On Nov 26, 2011, at 2:48 PM, Tony Duell wrote:
enough, we got a new coffee percolator recently that has
an IEC cord. That's very convenient, because replacements for the old
Farberware ones were getting hard to find. I understand, though, that
What does that look like ?
It's just some square 2-conductor plug that doesn't resemble much of anything out
there. My in-laws (who introduced me to percolators) have a few of them, but since they
got their percolators from yard sales, I have no idea when Farberware decided to start
standardizing; I'd guess that most of these pots date back to the '70s or earlier.
:-) Still quite functional, though.
this is common
practice in Europe for tea kettles?
Yes. Well, actually the conenctor on an electric kettle over here is the
'hot condtion' one with a notch on the socket and ridge insdie the
plug. Originally, the 'normal' one, as used on computers, was rated at
6A, the 'hot condtion' one at 10A. I could never work out why, the
contacts were identical. Now it appears all are rated at 10A.
I think this one might have that as well. Pretty sure most of the "computer"
power cords I have are rated at 10A, but they don't have the notch down the middle,
which would mean I'd have to modify one to plug the thing in.
A common term for the sort of mains lead we're
talking about, whether
'hot condition' or not, is a 'kettle lead'.
Older UK electrica kettles had one of 2 conenctorm The older one was flat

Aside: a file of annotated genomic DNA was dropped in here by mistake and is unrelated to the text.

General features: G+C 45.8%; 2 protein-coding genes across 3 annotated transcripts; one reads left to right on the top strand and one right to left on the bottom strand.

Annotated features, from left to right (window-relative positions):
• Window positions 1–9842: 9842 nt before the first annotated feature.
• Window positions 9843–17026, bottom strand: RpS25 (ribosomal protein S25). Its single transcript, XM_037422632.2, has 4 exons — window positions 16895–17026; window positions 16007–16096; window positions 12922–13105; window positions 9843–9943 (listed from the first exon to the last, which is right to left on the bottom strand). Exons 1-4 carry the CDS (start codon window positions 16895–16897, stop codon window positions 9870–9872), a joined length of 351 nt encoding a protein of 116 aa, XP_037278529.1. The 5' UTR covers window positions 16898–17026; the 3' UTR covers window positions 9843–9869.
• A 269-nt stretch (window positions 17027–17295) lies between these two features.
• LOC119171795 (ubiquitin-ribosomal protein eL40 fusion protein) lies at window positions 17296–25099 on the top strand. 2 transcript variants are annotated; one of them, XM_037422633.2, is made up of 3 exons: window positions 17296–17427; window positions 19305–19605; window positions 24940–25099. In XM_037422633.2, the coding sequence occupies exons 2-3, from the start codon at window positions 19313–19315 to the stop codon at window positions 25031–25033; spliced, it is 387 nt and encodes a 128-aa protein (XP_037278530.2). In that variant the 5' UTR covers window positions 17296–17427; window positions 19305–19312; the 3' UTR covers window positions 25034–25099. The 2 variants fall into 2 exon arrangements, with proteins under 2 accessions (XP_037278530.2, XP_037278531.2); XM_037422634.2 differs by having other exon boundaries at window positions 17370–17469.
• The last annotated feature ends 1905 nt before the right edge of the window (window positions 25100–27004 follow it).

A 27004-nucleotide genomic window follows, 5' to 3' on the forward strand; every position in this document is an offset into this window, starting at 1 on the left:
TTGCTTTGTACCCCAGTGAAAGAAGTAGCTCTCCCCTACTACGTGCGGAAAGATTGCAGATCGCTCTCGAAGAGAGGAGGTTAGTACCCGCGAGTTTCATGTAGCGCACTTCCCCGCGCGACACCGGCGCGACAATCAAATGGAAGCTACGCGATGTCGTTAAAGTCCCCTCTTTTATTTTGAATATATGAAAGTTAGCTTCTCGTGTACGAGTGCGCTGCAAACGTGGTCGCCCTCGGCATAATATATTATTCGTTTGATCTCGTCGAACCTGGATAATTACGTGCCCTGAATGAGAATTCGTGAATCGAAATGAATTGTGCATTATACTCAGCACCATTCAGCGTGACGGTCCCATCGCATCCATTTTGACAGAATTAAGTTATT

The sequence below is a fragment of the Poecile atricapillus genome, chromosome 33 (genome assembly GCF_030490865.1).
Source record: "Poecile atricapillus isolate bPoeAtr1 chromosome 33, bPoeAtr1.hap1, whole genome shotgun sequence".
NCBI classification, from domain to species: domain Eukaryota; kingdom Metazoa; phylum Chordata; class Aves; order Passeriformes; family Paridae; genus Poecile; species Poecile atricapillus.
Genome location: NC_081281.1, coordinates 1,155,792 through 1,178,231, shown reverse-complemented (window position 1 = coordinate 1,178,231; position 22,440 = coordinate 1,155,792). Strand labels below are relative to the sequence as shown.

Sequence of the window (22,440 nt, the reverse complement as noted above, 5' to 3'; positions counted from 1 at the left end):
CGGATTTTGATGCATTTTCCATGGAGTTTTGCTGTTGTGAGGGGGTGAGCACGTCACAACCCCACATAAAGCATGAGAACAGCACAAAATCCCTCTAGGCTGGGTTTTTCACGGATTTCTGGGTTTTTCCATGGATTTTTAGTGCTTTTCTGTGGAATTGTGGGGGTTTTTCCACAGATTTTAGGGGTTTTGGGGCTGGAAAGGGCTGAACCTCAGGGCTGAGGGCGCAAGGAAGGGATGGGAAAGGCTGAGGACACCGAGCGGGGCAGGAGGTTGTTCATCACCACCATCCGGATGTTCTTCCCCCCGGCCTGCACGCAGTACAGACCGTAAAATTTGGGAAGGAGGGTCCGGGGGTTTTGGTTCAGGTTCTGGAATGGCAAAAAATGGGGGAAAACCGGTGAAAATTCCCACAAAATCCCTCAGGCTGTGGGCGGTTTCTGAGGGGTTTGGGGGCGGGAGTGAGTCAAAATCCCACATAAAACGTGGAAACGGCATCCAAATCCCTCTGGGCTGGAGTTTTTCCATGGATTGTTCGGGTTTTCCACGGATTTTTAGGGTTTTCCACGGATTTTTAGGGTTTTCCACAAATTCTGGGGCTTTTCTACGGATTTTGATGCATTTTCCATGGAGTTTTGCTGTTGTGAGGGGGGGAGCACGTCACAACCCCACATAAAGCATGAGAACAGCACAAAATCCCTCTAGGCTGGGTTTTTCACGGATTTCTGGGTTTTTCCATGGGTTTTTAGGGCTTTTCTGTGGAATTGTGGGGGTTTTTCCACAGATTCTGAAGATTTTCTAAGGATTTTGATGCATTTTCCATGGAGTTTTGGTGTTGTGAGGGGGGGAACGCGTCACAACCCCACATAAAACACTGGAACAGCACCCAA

with 2 roudn pins on the kettle. The outer shell of the socket part had
spring contacts which conencted to the kettle body whenm youp lugged it
in, providing the earth connection. The somewhat later one was a circular
connector about 3cm in diameter with 2 round plins for the live and
neutral wires and a flat earth pin. There have been others too.
Here in the US, we don't need that sissy grounding! We take our lethal electric
shocks like men. :-)
Seriously, some of the poor grounding in our electrical equipment is shocking (har har) to
say the least. My wife's grandparents' house still doesn't have three-prong
outlets anywhere (these weren't common in the US until... I don't actually know
when. Probably the '50s or '60s? Anyone?). They use those horrible 2-prong to
3-prong adaptors with the little metal screw eye at the bottom that's supposed to
screw into the center screw on the outlet plate (which makes the assumption that your
junction box is grounded, which it often isn't in older houses). Of course, most of
those adaptors aren't attached to the screw, and they just happily run power strips
with brand-new TVs, refrigerators and computer equipment over to them.